Do Snakes Have Bones? | {A Scientific Answer}

Have you ever had a close encounter with a sleek and beautiful elongated creature that crawled right past you while leaving you in awe and terror at the same time? Snakes, we are talking about.

As exotic as they look, snakes can very well be fatal and an encounter gone wrong can also result in the death of the subject.  While Snakes have been an integral part of humans since inception, there are still many important questions that revolve around the anatomy of a snake’s body.

It would be wrong to assume that one is not aware of Genesis. In the story of Genesis, the infamous snake plays the role of a trickster compelling Eve to break the commandment of God and eating the forbidden fruit.

In Genesis, the snake is introduced as “more cunning than any of the creatures of the field that the LORD God had made” (Genesis 3:1). Satan is called “the ancient serpent” (Revelation 12:9, 20:2) in the book of Revelation, which refers to the snake in Genesis.  So in the New Testament, the snake is Satan.

Quite didn’t make it to the good books of the Lord after all.

Snakes play an important role in different mythologies around the globe and in many cultures this seemingly devil is also worshiped.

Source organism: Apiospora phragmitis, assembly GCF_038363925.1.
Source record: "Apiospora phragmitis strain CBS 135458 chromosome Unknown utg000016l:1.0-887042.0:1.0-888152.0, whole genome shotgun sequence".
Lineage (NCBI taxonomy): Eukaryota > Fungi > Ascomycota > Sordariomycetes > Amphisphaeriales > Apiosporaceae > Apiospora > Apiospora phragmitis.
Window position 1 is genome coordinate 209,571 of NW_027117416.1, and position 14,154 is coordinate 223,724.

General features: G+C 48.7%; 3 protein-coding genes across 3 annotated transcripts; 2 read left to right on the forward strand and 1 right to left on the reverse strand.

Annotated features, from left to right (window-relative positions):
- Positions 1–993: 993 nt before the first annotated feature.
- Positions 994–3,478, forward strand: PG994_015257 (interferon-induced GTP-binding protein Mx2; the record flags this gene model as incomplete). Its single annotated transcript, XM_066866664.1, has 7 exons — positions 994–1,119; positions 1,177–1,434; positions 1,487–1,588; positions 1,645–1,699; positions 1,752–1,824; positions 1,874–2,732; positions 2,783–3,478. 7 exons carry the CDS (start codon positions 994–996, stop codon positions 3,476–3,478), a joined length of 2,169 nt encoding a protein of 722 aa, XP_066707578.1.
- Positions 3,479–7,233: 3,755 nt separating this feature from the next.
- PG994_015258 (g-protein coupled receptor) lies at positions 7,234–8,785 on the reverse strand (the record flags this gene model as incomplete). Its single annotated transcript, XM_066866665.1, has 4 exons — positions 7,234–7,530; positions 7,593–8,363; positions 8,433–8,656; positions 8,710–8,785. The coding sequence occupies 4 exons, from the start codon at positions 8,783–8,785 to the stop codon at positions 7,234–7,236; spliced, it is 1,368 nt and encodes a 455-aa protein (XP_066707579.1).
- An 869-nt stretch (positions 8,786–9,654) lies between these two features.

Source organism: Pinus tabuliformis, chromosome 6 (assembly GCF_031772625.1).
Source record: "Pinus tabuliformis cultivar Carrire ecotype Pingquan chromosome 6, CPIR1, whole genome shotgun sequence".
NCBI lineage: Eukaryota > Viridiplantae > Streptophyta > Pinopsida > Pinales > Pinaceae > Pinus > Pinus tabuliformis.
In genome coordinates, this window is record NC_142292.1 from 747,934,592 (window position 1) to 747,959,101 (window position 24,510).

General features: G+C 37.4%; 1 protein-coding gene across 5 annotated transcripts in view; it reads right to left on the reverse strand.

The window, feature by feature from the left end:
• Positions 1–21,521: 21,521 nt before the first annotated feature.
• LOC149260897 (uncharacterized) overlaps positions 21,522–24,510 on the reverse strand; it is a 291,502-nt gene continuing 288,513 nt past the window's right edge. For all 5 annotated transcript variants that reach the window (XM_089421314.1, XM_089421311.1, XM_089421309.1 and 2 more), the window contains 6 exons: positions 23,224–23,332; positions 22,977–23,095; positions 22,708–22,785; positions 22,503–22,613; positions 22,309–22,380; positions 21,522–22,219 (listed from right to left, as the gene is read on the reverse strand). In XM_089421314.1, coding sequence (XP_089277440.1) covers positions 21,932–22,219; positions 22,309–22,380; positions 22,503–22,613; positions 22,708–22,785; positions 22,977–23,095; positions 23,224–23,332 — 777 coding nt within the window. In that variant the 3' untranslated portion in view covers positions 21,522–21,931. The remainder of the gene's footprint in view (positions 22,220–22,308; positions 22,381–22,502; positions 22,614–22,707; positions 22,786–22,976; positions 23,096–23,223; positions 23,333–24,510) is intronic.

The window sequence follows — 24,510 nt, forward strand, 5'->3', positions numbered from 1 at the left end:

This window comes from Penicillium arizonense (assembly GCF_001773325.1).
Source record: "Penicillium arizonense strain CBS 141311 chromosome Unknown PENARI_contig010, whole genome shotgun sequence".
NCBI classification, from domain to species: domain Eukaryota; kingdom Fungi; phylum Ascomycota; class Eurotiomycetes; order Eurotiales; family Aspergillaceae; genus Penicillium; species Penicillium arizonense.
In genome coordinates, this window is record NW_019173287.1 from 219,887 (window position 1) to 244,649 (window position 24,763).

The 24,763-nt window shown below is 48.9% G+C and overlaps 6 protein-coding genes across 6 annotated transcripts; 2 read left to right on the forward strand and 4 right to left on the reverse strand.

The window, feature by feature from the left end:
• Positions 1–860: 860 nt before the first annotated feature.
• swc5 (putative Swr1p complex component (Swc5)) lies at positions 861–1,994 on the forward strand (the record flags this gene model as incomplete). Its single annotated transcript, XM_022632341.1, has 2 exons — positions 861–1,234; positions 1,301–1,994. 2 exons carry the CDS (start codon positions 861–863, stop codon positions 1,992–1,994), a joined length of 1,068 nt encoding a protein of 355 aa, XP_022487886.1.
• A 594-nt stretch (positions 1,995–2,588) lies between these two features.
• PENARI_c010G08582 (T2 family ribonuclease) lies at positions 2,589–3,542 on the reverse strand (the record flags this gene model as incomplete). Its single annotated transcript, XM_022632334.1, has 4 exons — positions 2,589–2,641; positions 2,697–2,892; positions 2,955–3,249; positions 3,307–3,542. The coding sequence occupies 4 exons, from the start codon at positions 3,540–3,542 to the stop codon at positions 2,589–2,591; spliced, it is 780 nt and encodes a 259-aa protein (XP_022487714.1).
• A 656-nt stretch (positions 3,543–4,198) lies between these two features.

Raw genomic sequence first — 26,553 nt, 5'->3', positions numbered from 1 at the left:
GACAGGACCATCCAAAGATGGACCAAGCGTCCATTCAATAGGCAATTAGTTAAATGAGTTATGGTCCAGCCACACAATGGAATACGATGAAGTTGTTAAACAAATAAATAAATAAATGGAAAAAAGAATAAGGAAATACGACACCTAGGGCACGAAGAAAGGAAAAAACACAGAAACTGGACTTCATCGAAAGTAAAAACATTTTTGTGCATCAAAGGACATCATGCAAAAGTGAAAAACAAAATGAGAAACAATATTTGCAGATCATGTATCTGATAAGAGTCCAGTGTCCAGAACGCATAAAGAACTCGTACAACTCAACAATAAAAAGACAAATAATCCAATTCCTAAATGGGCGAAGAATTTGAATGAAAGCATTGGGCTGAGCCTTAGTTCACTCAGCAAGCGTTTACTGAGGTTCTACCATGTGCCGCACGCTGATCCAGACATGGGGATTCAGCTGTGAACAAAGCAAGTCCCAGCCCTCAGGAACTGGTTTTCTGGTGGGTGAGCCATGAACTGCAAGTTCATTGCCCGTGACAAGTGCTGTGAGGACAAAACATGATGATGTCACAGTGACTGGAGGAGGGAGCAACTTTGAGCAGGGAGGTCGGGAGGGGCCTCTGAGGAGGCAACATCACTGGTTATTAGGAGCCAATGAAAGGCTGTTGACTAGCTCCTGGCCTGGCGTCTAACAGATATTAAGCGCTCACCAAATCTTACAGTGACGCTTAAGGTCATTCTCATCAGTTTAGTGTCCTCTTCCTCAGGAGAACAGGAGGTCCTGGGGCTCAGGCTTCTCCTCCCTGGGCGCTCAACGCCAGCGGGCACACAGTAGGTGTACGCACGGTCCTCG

According to Indian mythology, the protector Vishnu slept on the coils of the world-serpent Shesha (or “Ananta the endless”;).

In another Greek myth, the gorgons were snake-women (a common hybrid) whose gaze would turn flesh into stone, the most famous of them being Medusa, a winged female with living venomous snakes in place of hair.

As deadly and lethal these wonderful creatures are portrayed as in many mythological tales around the world, there is still a certain ‘ je ne sais quoi ‘ about these majestic creatures that often strike out in the animal kingdom.

Of  the many questions that revolve around these magnificent beings, one most important and commonly pondered upon the question is ‘if snakes have bones in their bodies?’


Skeleton of a snake

These nimble bodied, amazingly flexible creatures might give off the impression of possessing a body with no limbs but mind you, the fact is snakes actually belong to the vertebrate family. As strange as it sounds, a snake can actually have 400 or more bones depending on the species.

What distinguishes a snake’s skeleton from that of a mammal’s is unlike most mammals including humans, snakes only have a few types of bones, the skull, jawbones and the backbone with its vertebrae and ribs.


As we have already discussed above, snakes belong to the vertebrate family. Vertebrates are organisms with backbones. The backbone of a snake is made up of vertebrae which are attached to ribs. This results in the flexibility of snakes and the swift movements of their body.

Each vertebra has two ribs attached to it, except the tail/end which has no ribs. There are a bony outcrop of the vertebrae in the facade and the rear of the backbone, the function of which is to lock the vertebrae in position while allowing for elasticity.